A while ago, I picked up an introductory book on statistics, so that I could better understand some of the jargon being used by the engineers I work with and the biologist I'm married to. I wanted to know what chi-squared analyses are (I now know) and what ANOVAs are good for (I've already forgotten). However, one of the most interesting finds in the book had nothing to do with math or science, but instead had to do with culture and language.
What I noticed was that the book used "he" and "him" as gender-neutral pronouns, e.g. "When a scientist chooses a statistical method, he must consider...". This was quite surprising to me the first few times I ran across it, and the surprise itself was meta-surprising, since the use of male pronouns as gender-neutral is far from new. In fact, it has been the norm for a long time (you can consult Wikipedia or your favorite historian/linguist/etc. for details).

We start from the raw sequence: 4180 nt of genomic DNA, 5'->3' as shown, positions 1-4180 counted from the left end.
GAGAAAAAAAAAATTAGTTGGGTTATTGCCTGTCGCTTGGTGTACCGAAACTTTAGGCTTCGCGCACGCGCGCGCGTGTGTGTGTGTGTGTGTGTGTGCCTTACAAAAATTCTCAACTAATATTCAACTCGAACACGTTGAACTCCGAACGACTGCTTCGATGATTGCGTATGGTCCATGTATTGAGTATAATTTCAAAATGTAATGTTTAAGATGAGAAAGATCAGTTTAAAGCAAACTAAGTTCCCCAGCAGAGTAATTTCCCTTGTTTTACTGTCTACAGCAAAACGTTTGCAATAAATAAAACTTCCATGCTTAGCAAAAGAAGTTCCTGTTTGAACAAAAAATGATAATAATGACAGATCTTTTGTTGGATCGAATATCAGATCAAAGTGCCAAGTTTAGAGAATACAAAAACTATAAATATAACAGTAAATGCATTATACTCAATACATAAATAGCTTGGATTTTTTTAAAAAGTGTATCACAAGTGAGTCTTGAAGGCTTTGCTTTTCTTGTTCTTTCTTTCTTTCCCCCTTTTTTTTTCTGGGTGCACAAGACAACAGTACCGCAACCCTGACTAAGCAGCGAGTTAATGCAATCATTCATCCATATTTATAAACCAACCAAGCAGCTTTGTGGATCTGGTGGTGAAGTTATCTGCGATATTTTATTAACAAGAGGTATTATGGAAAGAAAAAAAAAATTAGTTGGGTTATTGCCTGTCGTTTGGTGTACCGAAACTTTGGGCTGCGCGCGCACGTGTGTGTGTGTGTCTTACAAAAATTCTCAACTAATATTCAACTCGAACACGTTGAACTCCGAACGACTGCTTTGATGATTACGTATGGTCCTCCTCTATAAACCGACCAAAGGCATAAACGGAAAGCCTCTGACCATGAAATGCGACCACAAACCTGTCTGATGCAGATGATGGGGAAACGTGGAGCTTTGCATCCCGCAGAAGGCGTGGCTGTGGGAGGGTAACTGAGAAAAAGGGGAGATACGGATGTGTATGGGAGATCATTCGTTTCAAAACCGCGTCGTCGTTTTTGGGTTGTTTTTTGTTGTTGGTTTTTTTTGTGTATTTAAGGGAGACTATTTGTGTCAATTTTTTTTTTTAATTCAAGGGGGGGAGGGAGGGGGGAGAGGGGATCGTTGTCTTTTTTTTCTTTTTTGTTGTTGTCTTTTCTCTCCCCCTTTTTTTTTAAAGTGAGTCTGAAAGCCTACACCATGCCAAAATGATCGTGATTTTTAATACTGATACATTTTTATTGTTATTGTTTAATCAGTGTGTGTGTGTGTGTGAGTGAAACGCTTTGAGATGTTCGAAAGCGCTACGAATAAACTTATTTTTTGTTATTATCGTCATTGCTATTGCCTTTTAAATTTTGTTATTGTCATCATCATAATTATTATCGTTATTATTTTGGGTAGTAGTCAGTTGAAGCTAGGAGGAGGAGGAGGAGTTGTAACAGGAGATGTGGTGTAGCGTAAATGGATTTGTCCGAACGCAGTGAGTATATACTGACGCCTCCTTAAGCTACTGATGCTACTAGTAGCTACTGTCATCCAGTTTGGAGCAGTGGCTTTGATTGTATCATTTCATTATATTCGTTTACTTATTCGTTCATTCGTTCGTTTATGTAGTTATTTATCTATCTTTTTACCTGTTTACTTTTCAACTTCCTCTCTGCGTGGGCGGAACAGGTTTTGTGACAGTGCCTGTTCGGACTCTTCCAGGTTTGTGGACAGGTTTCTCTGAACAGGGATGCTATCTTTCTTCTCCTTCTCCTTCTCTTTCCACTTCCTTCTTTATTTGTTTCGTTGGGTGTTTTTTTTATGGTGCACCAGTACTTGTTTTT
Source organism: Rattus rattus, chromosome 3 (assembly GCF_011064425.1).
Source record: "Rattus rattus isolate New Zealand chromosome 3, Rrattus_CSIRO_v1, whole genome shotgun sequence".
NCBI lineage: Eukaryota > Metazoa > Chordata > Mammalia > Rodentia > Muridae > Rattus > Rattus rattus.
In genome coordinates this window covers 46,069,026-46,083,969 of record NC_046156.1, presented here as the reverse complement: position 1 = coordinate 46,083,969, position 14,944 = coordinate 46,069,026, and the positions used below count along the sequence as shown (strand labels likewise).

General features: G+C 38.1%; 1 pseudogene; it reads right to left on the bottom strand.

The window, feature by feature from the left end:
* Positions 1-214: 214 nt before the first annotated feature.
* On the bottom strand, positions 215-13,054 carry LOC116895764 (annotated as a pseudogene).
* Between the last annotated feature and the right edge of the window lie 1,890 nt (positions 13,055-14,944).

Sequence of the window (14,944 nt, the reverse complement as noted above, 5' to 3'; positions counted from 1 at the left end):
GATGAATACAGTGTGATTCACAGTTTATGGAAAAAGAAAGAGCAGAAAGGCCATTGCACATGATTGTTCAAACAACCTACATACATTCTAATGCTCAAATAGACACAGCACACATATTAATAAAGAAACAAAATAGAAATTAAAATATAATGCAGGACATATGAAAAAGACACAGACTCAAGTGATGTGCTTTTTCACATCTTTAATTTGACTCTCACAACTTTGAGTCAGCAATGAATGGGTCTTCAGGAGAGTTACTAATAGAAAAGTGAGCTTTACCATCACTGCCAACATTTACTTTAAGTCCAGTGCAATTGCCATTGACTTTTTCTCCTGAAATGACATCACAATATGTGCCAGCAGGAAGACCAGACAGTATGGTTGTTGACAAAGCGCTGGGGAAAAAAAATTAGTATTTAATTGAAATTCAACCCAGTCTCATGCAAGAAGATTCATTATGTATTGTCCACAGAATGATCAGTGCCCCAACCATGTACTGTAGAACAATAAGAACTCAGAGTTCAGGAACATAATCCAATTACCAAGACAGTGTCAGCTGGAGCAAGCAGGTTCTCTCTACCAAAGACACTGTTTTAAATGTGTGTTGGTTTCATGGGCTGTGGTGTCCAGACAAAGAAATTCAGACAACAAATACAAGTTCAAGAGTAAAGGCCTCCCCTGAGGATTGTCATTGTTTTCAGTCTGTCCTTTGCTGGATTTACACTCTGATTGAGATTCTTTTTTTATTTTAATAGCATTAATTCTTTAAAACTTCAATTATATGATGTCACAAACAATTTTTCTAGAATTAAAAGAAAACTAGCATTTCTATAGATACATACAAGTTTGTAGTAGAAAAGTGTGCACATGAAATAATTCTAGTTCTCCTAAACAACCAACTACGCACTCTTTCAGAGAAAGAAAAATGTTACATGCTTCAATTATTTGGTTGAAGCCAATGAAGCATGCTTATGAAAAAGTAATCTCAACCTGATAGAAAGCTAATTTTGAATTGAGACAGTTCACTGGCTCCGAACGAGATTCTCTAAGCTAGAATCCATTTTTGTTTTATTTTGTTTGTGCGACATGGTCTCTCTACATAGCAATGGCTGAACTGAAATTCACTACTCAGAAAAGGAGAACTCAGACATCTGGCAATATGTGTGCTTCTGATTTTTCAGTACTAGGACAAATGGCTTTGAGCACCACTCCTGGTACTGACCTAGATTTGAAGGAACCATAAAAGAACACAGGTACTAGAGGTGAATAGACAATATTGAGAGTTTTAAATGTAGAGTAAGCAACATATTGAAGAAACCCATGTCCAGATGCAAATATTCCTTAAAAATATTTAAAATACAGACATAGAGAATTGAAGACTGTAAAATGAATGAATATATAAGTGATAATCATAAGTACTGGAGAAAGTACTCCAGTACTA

The reason this caught me off guard is that most of the nonfiction books I read, specifically computer books, use female pronouns as gender-neutral. I've never had a chance to ask anyone in the computer-book publishing industry about this, but it seems quite consistent; I will boldly claim (without gathering any proper data) that well over half of the computer books I've read follow this pattern. I've read so many books like this that it actually stops me in my tracks when I find a more "traditional" one, such as that statistics book I mentioned.
Anyway, I don't have that much to say about this, but I thought it was noteworthy. If nothing else, I'm hoping that it counts as evidence that we're making some progress on unseating "he", "him", "mankind", and their brethren from the role of "neutral".
This post is dedicated to my mom, who taught me to pay attention to things like this. Thanks, mom!